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Effects of thermal stratification and mixing on reservoir water quality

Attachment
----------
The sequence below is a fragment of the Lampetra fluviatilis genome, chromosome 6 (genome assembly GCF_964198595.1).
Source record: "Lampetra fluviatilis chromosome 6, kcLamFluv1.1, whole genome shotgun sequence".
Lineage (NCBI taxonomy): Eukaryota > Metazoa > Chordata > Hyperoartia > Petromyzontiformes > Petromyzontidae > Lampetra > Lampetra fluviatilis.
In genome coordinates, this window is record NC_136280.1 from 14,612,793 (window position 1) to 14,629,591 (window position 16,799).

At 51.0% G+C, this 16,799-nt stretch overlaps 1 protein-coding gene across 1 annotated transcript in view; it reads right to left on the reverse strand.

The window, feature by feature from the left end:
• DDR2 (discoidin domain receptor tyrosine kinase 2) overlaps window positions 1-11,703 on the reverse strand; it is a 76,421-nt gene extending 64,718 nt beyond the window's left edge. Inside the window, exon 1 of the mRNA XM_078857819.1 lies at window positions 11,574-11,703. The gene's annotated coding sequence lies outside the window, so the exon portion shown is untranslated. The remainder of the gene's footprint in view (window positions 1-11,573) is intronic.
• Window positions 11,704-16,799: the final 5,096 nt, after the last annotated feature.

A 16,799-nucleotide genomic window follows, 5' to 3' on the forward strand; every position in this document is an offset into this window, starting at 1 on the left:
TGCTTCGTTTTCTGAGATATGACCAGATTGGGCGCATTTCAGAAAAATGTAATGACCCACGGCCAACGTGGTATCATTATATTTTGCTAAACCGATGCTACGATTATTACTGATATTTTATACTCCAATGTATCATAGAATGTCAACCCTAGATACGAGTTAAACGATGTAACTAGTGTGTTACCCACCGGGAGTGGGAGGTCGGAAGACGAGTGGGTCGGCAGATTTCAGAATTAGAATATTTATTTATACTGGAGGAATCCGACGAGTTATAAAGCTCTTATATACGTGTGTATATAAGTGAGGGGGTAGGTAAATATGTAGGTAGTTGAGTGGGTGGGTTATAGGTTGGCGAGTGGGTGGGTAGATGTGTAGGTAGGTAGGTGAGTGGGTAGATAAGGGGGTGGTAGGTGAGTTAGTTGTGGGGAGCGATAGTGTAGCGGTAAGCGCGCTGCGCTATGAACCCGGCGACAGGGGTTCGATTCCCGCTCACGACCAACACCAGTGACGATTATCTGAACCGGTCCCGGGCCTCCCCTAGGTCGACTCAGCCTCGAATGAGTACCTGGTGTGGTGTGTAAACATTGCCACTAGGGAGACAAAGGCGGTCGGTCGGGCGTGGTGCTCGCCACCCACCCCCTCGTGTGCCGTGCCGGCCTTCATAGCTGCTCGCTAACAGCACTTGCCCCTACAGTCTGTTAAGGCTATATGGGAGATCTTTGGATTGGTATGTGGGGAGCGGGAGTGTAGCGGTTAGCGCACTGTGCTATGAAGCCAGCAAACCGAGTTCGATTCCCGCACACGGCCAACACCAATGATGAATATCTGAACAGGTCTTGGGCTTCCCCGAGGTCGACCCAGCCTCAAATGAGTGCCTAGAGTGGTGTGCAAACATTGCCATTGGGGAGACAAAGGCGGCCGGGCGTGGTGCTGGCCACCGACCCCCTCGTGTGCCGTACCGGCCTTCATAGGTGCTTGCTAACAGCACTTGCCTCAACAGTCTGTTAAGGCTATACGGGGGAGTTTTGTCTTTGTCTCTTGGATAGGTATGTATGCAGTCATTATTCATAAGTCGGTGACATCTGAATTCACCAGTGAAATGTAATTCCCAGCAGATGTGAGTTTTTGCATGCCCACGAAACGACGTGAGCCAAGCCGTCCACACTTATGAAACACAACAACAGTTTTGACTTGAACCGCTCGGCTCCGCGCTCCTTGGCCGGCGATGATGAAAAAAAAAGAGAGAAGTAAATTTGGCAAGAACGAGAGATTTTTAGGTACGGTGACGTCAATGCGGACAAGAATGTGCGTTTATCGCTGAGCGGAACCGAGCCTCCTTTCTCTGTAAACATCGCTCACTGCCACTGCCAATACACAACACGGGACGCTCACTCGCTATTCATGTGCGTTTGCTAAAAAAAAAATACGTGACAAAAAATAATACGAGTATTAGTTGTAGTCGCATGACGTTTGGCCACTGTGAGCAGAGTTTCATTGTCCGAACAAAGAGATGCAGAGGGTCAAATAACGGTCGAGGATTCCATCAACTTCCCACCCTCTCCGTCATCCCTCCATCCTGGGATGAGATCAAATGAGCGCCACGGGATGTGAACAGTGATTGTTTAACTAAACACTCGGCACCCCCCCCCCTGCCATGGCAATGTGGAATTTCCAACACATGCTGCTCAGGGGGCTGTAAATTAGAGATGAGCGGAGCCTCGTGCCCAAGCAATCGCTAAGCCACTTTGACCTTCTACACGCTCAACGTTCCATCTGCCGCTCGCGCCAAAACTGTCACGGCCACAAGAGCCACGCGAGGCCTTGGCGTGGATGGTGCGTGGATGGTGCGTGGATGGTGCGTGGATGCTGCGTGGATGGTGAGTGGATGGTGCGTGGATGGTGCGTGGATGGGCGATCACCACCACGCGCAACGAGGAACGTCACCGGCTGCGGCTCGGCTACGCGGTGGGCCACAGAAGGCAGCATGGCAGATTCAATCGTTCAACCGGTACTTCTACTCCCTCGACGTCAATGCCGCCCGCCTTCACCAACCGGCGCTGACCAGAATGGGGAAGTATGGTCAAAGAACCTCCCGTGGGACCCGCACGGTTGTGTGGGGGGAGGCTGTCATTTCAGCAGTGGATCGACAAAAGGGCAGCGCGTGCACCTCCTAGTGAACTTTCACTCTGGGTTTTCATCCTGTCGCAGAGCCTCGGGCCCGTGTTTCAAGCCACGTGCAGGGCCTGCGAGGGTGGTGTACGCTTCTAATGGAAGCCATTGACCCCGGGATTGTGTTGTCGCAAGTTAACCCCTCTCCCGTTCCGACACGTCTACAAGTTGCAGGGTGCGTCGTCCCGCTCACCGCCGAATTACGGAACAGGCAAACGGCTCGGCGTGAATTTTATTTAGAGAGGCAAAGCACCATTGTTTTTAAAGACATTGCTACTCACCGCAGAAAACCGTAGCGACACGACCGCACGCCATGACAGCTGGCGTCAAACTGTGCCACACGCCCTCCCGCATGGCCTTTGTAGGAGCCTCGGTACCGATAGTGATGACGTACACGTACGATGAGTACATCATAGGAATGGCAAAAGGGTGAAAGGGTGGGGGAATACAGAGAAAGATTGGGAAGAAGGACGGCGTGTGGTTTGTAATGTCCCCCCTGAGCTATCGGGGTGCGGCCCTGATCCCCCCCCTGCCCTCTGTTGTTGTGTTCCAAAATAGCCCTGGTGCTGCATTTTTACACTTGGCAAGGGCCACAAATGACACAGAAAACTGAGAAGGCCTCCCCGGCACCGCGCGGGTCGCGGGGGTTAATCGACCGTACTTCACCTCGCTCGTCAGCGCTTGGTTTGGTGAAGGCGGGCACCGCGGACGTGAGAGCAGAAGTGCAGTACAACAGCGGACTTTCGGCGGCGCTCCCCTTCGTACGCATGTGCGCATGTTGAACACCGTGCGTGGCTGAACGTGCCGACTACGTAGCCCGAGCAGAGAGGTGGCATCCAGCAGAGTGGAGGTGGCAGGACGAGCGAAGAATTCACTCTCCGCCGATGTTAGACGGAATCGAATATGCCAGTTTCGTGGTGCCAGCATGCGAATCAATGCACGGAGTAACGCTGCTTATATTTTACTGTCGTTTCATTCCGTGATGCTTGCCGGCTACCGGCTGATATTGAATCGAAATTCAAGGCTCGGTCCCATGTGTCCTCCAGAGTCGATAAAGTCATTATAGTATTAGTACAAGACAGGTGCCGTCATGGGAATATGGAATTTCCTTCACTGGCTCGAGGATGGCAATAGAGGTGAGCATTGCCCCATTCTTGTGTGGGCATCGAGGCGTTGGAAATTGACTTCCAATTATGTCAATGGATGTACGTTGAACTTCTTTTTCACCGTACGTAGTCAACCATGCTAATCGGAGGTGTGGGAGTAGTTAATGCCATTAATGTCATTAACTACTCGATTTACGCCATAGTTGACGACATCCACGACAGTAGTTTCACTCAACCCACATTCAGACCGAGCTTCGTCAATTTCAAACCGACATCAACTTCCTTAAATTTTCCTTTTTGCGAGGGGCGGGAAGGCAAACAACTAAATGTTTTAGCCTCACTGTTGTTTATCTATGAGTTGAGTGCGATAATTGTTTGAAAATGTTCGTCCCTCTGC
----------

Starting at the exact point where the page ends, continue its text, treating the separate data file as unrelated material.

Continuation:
In this study, the effect of thermal stratification on water quality in a reservoir has been investigated by field observations and statistical analysis. During the summer period, when stratification is evident, field observations indicate that the observed dissolved oxygen concentrations drop well below the standard limit of 5 mg l-1 at the thermocline, leading to the development of anoxia. The reasons for variations in the dissolved oxygen concentrations were investigated. Variations of air temperature and other meteorological factors and lateral flows from side arms of the lake were found to be responsible for the increase of dissolved oxygen concentrations. It was also observed that turbidity peaked mostly in the thermocline region, closely related to the location of the maximum density gradient and thus low turbulence stabilizing the sediments in the vertical water column. Relatively cold sediment-laden water flowing into the lake after rain events also resulted in increased turbidity at the bottom of the lake. Nondimensional analysis widely used in the literature was used to identify the strength of the stratification, but this analysis alone was found insufficient to describe the evolution of dissolved oxygen and turbidity in the water column. Thus correlation of these parameters was investigated by multivariate analysis. Fall (partial mixing), summer (no mixing), and winter (well mixed) models describe the correlation structures between the independent variables (meteorological parameters) and the dependent variables (water-quality parameters). Statistical analysis results indicate that air temperature, one day lagged wind speed, and low humidity affected variation of water-quality parameters. © The Japanese Society of Limnology 2008.